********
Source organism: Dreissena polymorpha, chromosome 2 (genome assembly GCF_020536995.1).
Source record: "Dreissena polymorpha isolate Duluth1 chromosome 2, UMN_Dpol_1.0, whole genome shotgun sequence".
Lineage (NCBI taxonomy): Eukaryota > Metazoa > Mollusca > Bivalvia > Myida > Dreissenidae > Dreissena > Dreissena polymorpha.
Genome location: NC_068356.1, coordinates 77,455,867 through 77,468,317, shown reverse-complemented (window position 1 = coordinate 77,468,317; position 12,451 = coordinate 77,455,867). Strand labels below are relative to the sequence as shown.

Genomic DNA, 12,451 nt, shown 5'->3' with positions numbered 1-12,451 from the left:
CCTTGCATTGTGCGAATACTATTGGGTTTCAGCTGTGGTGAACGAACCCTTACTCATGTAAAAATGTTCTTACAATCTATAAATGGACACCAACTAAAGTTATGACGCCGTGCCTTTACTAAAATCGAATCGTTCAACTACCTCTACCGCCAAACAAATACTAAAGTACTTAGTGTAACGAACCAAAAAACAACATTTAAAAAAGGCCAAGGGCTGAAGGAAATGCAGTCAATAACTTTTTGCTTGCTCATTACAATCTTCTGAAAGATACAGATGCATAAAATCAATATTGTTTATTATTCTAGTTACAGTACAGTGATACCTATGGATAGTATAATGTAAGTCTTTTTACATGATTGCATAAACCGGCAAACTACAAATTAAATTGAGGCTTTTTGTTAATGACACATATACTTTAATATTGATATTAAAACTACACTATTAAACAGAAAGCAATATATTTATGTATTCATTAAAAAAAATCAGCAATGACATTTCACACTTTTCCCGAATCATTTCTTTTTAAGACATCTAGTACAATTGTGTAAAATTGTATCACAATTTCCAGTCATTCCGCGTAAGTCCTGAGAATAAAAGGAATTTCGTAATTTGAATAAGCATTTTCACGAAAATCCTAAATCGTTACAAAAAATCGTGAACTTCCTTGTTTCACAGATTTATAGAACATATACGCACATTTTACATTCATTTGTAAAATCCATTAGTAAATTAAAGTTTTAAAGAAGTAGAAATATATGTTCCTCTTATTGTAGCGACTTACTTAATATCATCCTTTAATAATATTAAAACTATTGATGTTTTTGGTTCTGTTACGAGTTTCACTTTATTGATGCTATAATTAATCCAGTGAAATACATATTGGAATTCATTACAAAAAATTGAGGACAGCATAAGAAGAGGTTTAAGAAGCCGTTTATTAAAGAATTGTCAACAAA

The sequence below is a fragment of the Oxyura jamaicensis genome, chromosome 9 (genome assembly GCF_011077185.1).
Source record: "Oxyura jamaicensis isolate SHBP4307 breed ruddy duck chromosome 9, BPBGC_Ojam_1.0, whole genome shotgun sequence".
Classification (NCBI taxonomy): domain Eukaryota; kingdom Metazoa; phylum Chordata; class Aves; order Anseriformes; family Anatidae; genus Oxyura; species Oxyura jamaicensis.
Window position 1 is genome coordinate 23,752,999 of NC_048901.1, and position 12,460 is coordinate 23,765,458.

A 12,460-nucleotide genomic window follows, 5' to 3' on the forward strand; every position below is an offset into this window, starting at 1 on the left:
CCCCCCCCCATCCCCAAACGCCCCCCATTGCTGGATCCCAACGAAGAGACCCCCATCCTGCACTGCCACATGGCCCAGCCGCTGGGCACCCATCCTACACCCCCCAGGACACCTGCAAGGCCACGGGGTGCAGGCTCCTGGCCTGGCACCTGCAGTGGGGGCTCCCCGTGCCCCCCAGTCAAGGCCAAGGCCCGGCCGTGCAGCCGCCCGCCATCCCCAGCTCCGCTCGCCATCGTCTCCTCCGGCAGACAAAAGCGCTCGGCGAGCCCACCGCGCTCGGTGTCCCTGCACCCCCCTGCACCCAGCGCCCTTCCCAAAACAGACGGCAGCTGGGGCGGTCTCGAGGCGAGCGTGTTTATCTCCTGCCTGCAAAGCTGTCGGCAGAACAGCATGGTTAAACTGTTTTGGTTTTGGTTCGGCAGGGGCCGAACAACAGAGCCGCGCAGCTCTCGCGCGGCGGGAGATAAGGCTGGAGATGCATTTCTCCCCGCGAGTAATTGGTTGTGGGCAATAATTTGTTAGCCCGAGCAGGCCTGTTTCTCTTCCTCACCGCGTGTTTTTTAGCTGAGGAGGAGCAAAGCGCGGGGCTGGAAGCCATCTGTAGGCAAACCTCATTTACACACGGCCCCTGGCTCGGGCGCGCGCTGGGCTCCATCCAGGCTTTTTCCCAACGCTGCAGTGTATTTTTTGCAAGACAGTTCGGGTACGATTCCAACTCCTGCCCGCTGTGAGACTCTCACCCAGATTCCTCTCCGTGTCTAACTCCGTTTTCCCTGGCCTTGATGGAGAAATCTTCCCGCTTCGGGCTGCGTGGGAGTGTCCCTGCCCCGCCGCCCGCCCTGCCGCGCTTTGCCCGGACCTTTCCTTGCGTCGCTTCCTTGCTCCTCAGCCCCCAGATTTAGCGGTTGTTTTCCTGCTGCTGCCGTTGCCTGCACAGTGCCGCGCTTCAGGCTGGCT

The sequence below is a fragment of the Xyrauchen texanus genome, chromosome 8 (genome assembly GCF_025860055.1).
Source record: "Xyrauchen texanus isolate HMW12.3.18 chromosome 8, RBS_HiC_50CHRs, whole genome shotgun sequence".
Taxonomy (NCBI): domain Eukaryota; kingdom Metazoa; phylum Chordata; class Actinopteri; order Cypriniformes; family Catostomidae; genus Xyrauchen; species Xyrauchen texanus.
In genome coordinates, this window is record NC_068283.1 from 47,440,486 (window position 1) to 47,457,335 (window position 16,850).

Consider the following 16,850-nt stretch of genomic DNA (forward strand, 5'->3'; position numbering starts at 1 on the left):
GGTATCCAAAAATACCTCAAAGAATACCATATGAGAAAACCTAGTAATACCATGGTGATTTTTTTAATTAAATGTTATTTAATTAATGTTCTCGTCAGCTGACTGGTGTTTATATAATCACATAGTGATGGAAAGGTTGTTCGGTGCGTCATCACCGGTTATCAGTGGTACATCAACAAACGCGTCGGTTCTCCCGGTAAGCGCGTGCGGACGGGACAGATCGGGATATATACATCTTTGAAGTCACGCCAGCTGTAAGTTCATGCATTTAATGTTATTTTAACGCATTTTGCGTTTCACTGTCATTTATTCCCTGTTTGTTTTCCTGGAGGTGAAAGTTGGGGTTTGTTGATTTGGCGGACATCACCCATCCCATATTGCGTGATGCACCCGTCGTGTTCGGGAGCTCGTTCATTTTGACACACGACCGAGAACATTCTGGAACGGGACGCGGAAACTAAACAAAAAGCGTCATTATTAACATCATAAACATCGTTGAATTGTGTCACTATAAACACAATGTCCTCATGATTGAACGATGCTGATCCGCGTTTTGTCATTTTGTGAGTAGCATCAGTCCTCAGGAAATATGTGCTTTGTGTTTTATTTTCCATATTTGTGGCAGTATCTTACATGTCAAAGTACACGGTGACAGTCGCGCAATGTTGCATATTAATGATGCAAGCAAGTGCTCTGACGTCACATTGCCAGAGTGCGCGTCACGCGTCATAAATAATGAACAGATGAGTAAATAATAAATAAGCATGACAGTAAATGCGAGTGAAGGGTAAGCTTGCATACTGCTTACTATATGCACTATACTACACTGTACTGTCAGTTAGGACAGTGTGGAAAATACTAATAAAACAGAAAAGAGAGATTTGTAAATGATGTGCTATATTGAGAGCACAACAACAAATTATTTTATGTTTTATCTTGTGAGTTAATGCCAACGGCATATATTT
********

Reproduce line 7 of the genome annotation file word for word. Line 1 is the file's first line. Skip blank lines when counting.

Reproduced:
The sequence below is a fragment of the Oxyura jamaicensis genome, chromosome 9 (genome assembly GCF_011077185.1).